Friday, March 10, 2017

February jobs report changes nothing

As I suspected two days ago, there hasn't been any significant change in the labor market. The very strong ADP report was probably just an outlier, and we have seen lots of those over the years. Today's jobs number was stronger than expected (235K vs. 200K), but it's not impressive when viewed from an historical perspective. As the charts below attest, there has been no change in the underlying strength of the labor market. Jobs are growing at just under 2% per year, much as they have for the past several years. 

The chart above compares the monthly change in private sector jobs, as calculated by the BLS and ADP. Lots of noise, but no change in the long-term trend.

The chart above focuses on just the change in private sector jobs as reported by establishments. The best we have seen in recent years are months in which jobs grow by upwards of 250K per month. But in the past 12 months, jobs growth has averaged 178K, and in the past six months 189K. Those are ho-hum numbers.

One bright spot is that the growth of the labor force (those working plus those looking for work) has picked up modestly over the past year or so. But there are still upwards of 10 million people (potentially) who have "dropped out" for a variety of reasons.

As the chart above shows, private sector jobs are rising at a 1.6% - 1.9% annual rate. We're going to need to see several months of over-225K jobs growth before getting excited about a pickup in the economy.

The chart above shows the labor force participation rate (the labor force divided by the total working-age population), which looks to have stopped declining. That's good news, but it's going to have to start rising by a meaningful amount if the economy is to grow by more than 3% a year.

In any event, today's jobs number shouldn't deter the Fed from raising short-term rates to 1% next week. The Fed is still in "normalization" mode, and it's going to be a long time before monetary policy becomes "tight." The bond market is happy with the idea that rates are going to rise. Continued growth in the economy coupled with rising confidence fully justifies a Fed rate hike. 


Andrew Ross said...


Thanks for the posting, but your last sentence caught me by surprise.
How can the bond market be "Happy" with rising rate?

Yes; it's a sign of a strengthening economy and that's great news for equity.
However, with negative real short term yields, from my point of view, the situation over the last 8 years or so has been something like nirvana for most bond managers. Rising short term rates only eats into that and pushes that market that much close to the end of free money.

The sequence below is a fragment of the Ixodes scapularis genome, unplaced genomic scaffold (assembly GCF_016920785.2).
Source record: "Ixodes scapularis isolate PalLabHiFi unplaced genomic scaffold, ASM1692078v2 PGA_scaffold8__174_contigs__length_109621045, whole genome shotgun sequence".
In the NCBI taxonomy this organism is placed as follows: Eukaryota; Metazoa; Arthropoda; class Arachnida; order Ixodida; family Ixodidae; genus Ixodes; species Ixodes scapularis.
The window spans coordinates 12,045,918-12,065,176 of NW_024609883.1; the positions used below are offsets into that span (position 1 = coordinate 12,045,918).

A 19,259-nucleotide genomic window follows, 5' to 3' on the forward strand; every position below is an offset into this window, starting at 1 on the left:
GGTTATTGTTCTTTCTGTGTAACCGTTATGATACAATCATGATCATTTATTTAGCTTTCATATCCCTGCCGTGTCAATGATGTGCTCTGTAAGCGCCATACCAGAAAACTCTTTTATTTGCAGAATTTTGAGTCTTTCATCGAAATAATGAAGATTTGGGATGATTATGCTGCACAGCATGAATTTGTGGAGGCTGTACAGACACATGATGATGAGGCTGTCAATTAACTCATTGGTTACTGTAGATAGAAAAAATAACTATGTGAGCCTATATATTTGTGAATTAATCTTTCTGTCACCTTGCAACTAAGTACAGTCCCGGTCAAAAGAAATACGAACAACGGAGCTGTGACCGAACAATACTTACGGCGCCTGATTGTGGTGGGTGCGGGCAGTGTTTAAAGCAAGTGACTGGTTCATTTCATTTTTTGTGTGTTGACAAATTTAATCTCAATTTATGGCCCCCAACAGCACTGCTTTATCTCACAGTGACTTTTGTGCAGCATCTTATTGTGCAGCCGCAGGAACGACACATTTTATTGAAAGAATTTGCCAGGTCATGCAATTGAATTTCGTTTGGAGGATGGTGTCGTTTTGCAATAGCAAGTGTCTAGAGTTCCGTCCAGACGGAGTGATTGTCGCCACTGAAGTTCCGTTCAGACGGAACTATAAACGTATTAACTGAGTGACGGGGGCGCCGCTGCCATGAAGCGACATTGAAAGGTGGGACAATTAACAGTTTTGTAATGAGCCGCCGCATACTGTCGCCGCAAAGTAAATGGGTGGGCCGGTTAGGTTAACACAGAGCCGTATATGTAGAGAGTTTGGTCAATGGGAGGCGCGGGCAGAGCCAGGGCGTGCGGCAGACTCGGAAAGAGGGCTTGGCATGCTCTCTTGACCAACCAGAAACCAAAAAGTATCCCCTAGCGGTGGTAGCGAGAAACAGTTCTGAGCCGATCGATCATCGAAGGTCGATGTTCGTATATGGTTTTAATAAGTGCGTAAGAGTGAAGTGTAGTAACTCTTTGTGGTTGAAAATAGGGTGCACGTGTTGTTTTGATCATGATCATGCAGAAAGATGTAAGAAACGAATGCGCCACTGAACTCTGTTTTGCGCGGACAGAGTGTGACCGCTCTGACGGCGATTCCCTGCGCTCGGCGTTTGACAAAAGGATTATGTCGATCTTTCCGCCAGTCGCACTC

1% fed rate means that real rates will continue to be negative, and while this has been anticipated for a while, it's forcing managers to think of new things.

Scott Grannis said...

Re "happy" bond market. Perhaps my choice of words was infelicitous, since there have been losses for investors in longer-dated bonds. I think the bond market is resigned to a hike and basically OK with a hike. I don't see evidence of bond market distress: no spike in swap spreads, no spike in the MOVE index ( the bond market's equivalent of the Vix index). MOVE has in fact been trending down since mid-November, and is below its one-year average. 10-yr yields have risen for a number of days, to be sure, but today they are merely back to the levels of mid-December. Furthermore, the bond market is not expecting a whole series of hikes, or radically accelerating its expectations of hikes. In addition, I think a lot of people have been short bonds for awhile and are happy to finally get some payoff (though not very much of late). Finally, the yield curve has not steepened (1-10 yrs) at all for several months.

Benjamin Cole said...

A good month but plenty of slack in labor markets. In fact, all markets except zoned property.

Globally every industry ready to supply more. Overcapacity in autos for example.

Piles of capital everywhere.

These should be boom times. In fact it should be Full Tilt Boogie Boom Times in Fat City.

Frozen in the North said...

Well at least we now know that these new job number are "real numbers" and not "fake" Since the WH is now controlled by the "republicans" (note: not sure that Trump is Republican -- Bannon is certainly not a Republican).

Also enjoyed the use of the word "purge" the US government of those pesky democrates -- let the bleeding commence!

BTW low interest and high interest cannot both be good for the market.

Medguy said...

How do you expect REITs and MLPs to react to these forecasted 2-3 moderate rate increases in the year ahead?

Scott Grannis said...

Moderate rate increases and a somewhat stronger economy (both go hand in hand).shoukdnt be a problem for REITs and MLPs, but the market is acting like it will be.

endzeit14 said...


did you check the industrial jobs? I can't find them in your article. They almost beat the expectations threefold and tripled. IMO huge news, if it was reflecting re-industrialization of the USA.

Scott Grannis said...

Manufacturing employment rose by almost 30K in February, and we haven't seen such strong gains for a long time. But in the previous 12 months, the net gain was only 10K. Given that, it's probably premature to say we're in a new re-industrialization era. The number of manufacturing jobs today (12.4 million) has only just recovered to levels last seen 8 years ago, and they are still far below their all-time high of 19.6 million in 1979.